• BANKRUPTCY: Trustee's environmental liability. Bankruptcy trustee was not liable for environmental problems when he was acting within the scope of his authority and no breach of fiduciary duty was alleged. Although the court noted that trustees must comply with environmental laws, it found no cases in which a bankruptcy trustee has been held personally liable to non-parties to the bankruptcy proceeding for the debtor's environmental problems. Tennsco Corp. v. Estey Metal Prod., Inc., 200 B.R. 542 (D.N.J. 1996).
  • BANKRUPTCY: Unsecured claim of junior mortgagee. Following Nobelman v. American Sav. Bank, 113 S. Ct. 2106 (1993), the court held that even a totally unsecured second mortgage loan could not be modified by a debtor's plan. In re Barnes, 199 B.R. 256 (W.D.N.Y. 1996).
  • DEEDS: General warranty covenants. When the grantee under a general warranty deed is successful in a quiet title action against an adverse possessor, the general warranty covenants are not breached and grantee cannot recover damages or attorney's fees from the grantor. Keilbach v. McCullough, 669 N.E.2d 1052 (Ind. Ct. App. 1996).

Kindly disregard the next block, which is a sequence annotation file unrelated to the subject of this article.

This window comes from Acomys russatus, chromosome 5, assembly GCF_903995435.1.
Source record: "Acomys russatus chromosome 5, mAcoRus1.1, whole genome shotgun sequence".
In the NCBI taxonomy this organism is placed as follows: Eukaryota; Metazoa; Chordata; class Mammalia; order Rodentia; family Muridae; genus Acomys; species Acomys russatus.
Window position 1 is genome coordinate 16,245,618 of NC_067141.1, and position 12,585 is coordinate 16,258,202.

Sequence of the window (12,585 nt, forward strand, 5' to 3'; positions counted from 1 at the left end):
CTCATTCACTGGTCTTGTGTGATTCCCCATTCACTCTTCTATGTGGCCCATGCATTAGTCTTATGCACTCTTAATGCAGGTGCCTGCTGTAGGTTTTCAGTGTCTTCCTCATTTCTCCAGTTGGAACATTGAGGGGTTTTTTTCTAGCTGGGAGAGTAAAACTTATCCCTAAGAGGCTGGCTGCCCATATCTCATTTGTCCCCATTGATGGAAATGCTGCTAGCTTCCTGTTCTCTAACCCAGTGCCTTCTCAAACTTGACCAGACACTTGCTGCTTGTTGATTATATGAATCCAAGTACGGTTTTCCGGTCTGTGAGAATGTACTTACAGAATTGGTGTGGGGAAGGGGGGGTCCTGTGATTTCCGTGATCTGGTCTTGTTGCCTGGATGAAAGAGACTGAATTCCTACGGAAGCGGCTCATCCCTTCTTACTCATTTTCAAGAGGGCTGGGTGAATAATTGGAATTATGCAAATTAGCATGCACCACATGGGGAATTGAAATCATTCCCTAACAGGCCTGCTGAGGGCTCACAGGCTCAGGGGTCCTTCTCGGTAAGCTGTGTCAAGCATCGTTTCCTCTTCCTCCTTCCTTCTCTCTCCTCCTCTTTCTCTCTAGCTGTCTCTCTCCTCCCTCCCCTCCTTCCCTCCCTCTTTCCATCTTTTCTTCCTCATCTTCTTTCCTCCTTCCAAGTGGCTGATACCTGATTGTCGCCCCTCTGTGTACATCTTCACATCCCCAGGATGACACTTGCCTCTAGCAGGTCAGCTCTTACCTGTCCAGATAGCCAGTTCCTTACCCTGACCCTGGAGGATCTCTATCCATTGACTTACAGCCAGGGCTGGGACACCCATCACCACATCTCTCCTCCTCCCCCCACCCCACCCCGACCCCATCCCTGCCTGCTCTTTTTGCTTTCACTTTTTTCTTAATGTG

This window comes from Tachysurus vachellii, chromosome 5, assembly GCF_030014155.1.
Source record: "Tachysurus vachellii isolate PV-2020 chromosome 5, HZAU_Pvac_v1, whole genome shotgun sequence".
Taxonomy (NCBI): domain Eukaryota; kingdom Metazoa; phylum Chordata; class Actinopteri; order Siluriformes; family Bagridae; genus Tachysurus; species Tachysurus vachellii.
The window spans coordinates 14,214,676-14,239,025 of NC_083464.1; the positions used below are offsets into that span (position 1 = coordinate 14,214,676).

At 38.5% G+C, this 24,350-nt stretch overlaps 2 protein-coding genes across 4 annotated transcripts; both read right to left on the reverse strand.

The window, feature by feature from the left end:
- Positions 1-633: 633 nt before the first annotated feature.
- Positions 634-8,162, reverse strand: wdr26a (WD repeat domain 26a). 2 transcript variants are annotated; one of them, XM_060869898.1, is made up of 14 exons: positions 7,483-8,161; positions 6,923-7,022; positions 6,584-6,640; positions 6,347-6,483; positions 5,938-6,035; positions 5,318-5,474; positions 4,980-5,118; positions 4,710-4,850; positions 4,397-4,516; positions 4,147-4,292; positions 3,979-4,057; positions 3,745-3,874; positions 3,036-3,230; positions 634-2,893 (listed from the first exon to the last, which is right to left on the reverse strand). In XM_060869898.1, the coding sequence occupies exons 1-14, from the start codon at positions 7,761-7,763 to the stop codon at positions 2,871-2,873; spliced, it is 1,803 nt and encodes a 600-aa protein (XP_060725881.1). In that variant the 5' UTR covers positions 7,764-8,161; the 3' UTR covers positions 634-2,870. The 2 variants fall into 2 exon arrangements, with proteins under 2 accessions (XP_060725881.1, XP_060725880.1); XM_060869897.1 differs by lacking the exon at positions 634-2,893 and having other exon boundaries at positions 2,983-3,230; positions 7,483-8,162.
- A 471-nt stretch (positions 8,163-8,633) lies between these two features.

• DEEDS: Reservation of life estate to third party. Saying that the grantor's intent was paramount to a common law rule derived "from archaic feudal forms of conveyance," the court held that a conveyance by grantor "subject to . . . life estate in" a third party who had lived with grantor on the premises for 13 years was valid to establish a life estate in the third party. Nelson v. Parker, 670 N.E.2d 962 (Ind. Ct. App. 1996).
  • EMINENT DOMAIN: Regulatory takings. Whether a regulatory taking has occurred presents mixed questions of law and fact and thus was properly submitted to a jury, the court held. It upheld a jury verdict finding that the city-imposed restrictions either did not substantially advance legitimate public purposes or denied economically viable use of the property to the owner. That the owner had sold the property to the state for more than the owner had paid did not render the issues moot, the court noted. Del Monte Dunes at Monterey, Ltd. v. City of Monterey, 95 F.3d 1422 (9th Cir. 1996).